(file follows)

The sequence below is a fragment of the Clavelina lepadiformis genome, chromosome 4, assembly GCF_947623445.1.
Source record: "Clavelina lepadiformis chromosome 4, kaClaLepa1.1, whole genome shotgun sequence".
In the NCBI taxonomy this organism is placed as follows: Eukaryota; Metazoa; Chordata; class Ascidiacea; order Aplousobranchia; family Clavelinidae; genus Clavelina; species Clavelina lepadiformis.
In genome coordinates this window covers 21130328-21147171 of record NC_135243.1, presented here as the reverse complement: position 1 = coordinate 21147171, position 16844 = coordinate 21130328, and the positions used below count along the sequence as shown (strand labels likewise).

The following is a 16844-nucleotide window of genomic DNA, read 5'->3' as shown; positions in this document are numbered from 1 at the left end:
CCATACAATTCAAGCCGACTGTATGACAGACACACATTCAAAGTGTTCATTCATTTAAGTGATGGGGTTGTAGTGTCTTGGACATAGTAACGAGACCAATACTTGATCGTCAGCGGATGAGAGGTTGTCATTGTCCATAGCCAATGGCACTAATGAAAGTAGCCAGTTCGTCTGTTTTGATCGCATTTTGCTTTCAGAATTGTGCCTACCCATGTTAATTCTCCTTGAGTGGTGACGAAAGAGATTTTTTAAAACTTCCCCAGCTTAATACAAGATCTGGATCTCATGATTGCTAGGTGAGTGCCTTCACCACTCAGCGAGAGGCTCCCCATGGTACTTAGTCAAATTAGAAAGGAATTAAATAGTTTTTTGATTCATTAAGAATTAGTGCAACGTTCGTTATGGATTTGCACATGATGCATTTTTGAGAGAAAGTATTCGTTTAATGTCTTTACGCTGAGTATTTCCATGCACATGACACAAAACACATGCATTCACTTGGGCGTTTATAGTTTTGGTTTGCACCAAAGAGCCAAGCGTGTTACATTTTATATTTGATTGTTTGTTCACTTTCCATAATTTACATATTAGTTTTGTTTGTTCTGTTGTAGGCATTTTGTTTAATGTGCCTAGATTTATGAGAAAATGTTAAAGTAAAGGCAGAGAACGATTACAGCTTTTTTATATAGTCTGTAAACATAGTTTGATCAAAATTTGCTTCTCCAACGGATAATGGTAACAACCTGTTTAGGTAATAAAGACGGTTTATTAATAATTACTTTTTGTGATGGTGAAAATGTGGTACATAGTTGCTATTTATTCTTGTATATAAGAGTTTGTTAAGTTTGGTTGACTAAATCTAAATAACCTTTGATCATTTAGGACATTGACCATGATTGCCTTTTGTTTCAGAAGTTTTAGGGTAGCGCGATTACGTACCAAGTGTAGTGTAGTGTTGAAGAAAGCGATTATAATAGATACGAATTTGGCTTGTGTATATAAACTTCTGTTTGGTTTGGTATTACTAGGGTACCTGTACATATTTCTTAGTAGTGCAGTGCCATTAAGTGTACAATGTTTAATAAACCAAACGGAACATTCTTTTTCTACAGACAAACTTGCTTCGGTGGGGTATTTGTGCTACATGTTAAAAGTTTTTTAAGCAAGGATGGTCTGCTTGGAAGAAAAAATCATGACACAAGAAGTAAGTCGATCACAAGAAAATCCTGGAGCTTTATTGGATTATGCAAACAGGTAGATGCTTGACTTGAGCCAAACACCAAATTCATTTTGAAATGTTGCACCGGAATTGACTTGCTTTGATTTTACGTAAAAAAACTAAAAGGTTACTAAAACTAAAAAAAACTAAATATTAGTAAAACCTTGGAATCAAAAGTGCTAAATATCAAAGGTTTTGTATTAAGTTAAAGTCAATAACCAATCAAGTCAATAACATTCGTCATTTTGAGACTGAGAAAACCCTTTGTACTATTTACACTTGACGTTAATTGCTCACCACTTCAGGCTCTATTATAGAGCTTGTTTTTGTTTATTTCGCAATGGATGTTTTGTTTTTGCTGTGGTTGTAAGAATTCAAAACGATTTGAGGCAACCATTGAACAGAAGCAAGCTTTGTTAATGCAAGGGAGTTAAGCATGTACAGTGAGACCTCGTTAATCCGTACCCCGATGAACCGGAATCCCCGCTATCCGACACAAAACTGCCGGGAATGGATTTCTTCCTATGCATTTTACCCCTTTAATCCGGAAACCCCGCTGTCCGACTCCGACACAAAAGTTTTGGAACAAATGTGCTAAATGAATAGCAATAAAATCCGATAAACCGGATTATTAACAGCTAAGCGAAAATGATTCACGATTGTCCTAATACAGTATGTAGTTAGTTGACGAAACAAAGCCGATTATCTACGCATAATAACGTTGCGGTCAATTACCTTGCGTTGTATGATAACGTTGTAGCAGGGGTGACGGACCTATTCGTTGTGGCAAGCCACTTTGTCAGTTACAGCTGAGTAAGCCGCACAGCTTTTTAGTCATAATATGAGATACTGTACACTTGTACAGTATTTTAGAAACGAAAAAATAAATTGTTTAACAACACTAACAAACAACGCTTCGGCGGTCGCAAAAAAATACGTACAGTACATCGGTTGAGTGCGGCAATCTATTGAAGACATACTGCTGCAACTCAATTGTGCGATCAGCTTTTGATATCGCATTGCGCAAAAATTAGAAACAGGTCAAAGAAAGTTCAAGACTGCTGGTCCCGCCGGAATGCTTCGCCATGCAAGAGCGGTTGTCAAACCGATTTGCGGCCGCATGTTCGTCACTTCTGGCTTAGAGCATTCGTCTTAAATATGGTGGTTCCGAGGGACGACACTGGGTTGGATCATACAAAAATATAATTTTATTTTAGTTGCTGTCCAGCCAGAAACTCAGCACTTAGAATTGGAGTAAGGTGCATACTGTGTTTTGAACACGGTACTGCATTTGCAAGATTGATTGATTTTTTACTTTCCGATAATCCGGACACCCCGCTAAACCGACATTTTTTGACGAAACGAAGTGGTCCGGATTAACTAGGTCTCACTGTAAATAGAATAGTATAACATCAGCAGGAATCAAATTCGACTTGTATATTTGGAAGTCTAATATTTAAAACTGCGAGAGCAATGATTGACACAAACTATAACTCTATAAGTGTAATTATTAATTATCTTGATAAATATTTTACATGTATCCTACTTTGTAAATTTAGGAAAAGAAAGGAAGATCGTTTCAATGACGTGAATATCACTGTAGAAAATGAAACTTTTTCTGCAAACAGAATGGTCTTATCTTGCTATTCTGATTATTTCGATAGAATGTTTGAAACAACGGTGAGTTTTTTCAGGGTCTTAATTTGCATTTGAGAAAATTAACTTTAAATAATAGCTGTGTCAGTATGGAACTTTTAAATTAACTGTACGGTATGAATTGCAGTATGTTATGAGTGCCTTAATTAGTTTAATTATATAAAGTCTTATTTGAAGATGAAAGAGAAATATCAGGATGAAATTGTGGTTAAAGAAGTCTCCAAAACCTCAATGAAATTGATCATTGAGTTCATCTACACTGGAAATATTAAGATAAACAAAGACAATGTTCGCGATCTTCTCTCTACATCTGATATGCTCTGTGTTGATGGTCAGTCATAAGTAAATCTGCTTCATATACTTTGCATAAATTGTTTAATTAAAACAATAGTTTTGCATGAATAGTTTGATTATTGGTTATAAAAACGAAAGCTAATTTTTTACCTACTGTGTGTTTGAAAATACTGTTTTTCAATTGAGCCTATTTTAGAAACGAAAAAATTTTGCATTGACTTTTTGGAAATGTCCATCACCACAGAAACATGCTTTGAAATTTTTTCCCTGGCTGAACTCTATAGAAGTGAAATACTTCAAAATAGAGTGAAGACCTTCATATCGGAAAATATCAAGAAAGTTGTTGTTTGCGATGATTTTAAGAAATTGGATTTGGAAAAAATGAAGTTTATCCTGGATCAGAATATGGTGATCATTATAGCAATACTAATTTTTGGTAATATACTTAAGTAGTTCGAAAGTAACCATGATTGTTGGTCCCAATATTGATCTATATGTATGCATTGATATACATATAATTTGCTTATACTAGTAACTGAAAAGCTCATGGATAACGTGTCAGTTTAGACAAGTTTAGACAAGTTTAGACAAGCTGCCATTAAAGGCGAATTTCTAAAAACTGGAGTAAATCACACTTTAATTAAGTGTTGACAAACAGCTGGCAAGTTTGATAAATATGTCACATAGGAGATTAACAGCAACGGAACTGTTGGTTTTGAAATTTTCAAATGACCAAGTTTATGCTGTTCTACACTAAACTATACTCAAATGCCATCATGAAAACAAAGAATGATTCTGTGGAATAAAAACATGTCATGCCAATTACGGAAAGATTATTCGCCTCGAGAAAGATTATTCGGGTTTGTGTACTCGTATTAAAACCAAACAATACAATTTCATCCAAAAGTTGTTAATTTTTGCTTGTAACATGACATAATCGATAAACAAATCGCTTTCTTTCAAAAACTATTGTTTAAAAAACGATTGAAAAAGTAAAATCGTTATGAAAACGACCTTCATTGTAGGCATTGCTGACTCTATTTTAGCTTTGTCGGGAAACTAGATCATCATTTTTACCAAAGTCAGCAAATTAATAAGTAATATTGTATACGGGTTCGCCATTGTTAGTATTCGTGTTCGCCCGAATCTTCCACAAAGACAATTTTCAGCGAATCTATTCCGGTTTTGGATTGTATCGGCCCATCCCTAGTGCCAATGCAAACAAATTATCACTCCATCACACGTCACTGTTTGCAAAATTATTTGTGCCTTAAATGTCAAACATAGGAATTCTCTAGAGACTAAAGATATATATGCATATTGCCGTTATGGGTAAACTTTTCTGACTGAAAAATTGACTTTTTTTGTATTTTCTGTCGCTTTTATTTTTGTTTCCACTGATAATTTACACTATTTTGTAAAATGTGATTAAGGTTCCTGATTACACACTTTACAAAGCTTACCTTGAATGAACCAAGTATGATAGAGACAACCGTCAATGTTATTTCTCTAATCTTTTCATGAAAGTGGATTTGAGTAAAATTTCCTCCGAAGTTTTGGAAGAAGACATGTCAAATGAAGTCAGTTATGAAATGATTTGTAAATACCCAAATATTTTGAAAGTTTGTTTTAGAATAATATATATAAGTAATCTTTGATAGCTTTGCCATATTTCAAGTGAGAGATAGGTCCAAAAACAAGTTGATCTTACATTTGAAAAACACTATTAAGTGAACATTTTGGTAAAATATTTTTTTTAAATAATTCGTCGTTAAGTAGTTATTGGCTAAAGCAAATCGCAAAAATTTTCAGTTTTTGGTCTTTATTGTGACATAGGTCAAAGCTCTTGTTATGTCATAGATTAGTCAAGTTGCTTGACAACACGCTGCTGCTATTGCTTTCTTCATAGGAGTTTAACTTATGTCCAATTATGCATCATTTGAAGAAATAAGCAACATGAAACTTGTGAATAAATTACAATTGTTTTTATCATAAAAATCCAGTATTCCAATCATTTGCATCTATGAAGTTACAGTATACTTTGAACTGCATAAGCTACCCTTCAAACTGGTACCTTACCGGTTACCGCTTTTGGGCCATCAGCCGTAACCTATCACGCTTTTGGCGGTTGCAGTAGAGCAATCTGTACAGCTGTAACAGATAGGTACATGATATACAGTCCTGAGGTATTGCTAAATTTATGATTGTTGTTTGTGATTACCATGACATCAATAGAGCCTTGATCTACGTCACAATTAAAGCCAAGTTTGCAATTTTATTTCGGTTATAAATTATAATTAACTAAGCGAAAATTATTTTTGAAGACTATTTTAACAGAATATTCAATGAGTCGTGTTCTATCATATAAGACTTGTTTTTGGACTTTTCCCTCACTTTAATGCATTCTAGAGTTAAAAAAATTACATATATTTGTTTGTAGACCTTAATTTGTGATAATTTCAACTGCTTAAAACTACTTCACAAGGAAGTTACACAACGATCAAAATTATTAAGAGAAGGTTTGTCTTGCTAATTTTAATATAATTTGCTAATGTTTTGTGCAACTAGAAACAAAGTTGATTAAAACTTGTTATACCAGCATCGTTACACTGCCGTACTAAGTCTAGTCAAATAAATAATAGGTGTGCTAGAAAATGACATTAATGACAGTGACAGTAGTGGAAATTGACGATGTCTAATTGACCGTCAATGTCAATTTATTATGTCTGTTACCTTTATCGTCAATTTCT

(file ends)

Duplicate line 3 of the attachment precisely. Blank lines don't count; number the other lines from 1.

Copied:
In the NCBI taxonomy this organism is placed as follows: Eukaryota; Metazoa; Chordata; class Ascidiacea; order Aplousobranchia; family Clavelinidae; genus Clavelina; species Clavelina lepadiformis.